Making more government datasets available could not only boost the economy. It may even save lives.
The Government recently proposed opening its a greater range of data sets for use by the public. However, the key to a smooth implementation lies in departmental collaboration, data quality, and relevant experience.
Dr. Amen Ra Mashariki, a smart-city data expert from the United States, had served the City of New York for over 3 years as Director of the Mayor’s Office of Data Analytics (MODA) and Chief Data Analytics Officer. He has extensive experience in using open data to improve the efficiency of city operations and enhance the economic vitality of the New York City (NYC). I was honoured to invite him to give a keynote speech at the 2017 Esri China (Hong Kong) User Conference in late November this year.
He shared his experience on how to prevent the outbreak of a large-scale epidemic of a deadly disease and how to use open data to support economic development.
Looking for Legionnaires
The US Census Bureau estimated that the population of NYC was 8.5 million last year, similar to Hong Kong’s population of over 7 million. Both cities have many old buildings which can easily lead to an outbreak of Legionnaires’ disease, a sometimes fatal form of contagious atypical pneumonia that falls especially hard on the elderly and those with compromised health.
According to the information provided by the Centre for Health Protection of the Hong Kong Department of Health, Hong Kong recorded 66 cases of Legionnaires’ disease to October 2017. This total is similar to that of total cases for the past two years. The disease is even more serious in New York where 128 people were infected in 2015, 12 of them fatally.
Legionella bacteria are found in different freshwater environments, such as water tanks, hot and cold water systems, cooling tower and more. It grows well in warm water (20 – 45°C). People can be infected by inhaling contaminated droplets and mist released from artificial water systems.
One of the main sources is contaminated central air conditioning cooling towers. Health officials face the challenge of identifying high-risk buildings among over one million buildings in NYC. The government didn’t have a full list of locations of cooling towers, so Dr. Mashariki and his team had to pull together fragmented data from multiple sources and made deductions using a machine learning algorithm. After some hard work, the department’s hit rate increased sharply from 10% to 80%. That is, among every ten attempts to identify high-risk buildings, eight would find water cooling towers that have been contaminated.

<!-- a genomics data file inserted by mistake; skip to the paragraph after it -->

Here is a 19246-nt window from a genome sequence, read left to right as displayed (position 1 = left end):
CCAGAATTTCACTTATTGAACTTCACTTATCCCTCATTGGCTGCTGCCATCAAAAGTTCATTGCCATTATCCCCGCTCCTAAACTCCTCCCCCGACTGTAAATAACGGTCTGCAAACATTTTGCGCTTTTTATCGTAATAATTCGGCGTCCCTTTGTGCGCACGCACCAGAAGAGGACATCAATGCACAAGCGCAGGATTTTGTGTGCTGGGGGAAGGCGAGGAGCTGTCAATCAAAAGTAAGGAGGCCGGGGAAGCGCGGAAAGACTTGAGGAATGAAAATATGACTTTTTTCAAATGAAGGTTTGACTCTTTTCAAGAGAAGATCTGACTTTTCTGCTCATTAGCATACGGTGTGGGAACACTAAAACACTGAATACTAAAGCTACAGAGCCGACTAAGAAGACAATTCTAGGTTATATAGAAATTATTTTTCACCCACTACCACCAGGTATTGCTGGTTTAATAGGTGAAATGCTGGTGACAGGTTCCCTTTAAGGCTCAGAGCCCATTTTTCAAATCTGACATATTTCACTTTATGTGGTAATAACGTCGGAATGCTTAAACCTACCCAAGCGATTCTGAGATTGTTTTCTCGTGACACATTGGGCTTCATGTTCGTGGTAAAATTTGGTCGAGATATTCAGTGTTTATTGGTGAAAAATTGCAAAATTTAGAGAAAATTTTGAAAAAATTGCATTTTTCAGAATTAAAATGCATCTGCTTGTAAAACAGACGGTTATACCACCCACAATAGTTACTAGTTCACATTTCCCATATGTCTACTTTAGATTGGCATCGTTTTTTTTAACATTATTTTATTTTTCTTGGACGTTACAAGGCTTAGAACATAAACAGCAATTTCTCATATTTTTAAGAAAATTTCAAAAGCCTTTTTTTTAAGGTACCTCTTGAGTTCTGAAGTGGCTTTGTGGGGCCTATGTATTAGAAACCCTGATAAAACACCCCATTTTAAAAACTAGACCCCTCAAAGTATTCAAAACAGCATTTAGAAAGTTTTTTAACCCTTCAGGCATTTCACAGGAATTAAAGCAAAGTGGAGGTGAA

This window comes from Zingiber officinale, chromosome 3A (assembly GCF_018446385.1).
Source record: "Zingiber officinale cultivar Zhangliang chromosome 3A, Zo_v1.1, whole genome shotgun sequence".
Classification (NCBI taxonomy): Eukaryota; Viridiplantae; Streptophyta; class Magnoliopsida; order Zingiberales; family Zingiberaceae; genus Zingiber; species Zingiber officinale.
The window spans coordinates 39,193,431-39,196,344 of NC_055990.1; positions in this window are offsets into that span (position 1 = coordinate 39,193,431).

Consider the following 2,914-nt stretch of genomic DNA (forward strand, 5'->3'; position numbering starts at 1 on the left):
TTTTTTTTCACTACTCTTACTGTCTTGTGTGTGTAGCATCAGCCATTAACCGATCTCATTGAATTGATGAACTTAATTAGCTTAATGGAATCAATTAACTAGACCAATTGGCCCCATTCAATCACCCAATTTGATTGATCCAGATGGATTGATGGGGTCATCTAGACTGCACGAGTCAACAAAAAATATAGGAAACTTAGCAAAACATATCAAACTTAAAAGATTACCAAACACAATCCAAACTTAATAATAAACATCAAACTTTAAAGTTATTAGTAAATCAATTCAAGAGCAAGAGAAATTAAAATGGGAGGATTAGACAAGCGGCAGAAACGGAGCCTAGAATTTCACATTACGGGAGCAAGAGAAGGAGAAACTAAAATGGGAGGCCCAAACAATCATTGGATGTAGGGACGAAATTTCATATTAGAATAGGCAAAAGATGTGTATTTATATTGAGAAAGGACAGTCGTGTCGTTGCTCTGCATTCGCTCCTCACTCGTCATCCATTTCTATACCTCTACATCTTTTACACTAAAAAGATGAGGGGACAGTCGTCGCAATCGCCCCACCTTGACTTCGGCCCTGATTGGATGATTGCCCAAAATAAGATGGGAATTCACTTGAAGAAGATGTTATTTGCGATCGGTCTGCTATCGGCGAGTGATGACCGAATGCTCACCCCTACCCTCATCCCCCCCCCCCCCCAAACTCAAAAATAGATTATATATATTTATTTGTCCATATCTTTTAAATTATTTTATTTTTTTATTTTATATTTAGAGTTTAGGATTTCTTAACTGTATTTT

In fact, open data policies are merely an executive order in many parts of the US, but in NYC, it is the law which mandates all public data to be made available on a single web platform by end of 2018. At present, the New York web portal has over 1,700 datasets, nearly double the size of the second highest U.S. city.
But data in itself may not mean anything to the general public. It is important to process them for an effective and useful purpose. Dr. Mashariki said that his work in New York was like a “no-cost data analytics consulting firm”, one of the tasks was to give a hand to the resource-poor SMEs by ensuring data was readable and ‘clean’, that is, not riddled with errors.
For example, a large company can undertake comprehensive market surveys to choose the best location for its operating a new shop. But an entrepreneur may not have such resources. So Dr. Mashariki partnered with the Small Business Services agency to produce a Business Atlas, which linked with 9 government departments, including the state liquor license organization, federal departments, the Census Bureau and more. The team used analytics to create a map so that small enterprises could simply input the address to obtain all sorts of information, from demographics (income, age) to business activities, and this gave the entrepreneurs very useful information for consideration.
He pointed out that constant application is the key to grow the quality of data. This naturally would attract more users and thus expand the impact of data. Like New York’s open data, it was not only used by the citizens but also government departments.
Data sharing is the key to smart city. New York City was awarded the “2016 Best Smart City” at the Smart City Expo World Congress in Spain last year. Open data is part of the city, enabling the people to ‘get smart’ by using previously unavailable data.
I believe that with the opening and sharing of data, it will inject new impetus into the city and open a new horizon for creative thinking of the entire society, especially among young people.
· Current estimates of New York City’s population for July 2016, NYC Planninghttp://www1.nyc.gov/site/planning/data-maps/nyc-population/current-future-populations.page
· “How Data Can Stop Your City From Burning to the Ground”, 10-05-2017, Nicholas Deleon, Motherboard https://motherboard.vice.com/en_us/article/8qwqkg/data-can-stop-your-city-from-burning-to-the-ground-smart-cities-nyc
· “NYC’s Amen Ra Mashariki on Putting Analytics, Open Data to Use to Improve City Operations”, 20-01-2016, Steve Towns, GovTech http://www.govtech.com/data/NYCs-Amen-Ra-Mashariki-on-Putting-Analytics-Open-Data-to-Use-to-Improve-City-Operations.html
· Open Data for All New Yorkers https://opendata.cityofnewyork.us/open-data-law/
· “New York Named “2016 Best Smart City,” NYC To Host 2017 International Conference On Urban Technology At Brooklyn Navy Yard”, 28-11-2017, NYC http://www1.nyc.gov/office-of-the-mayor/news/909-16/new-york-named-2016-best-smart-city-nyc-host-2017-international-conference-urban
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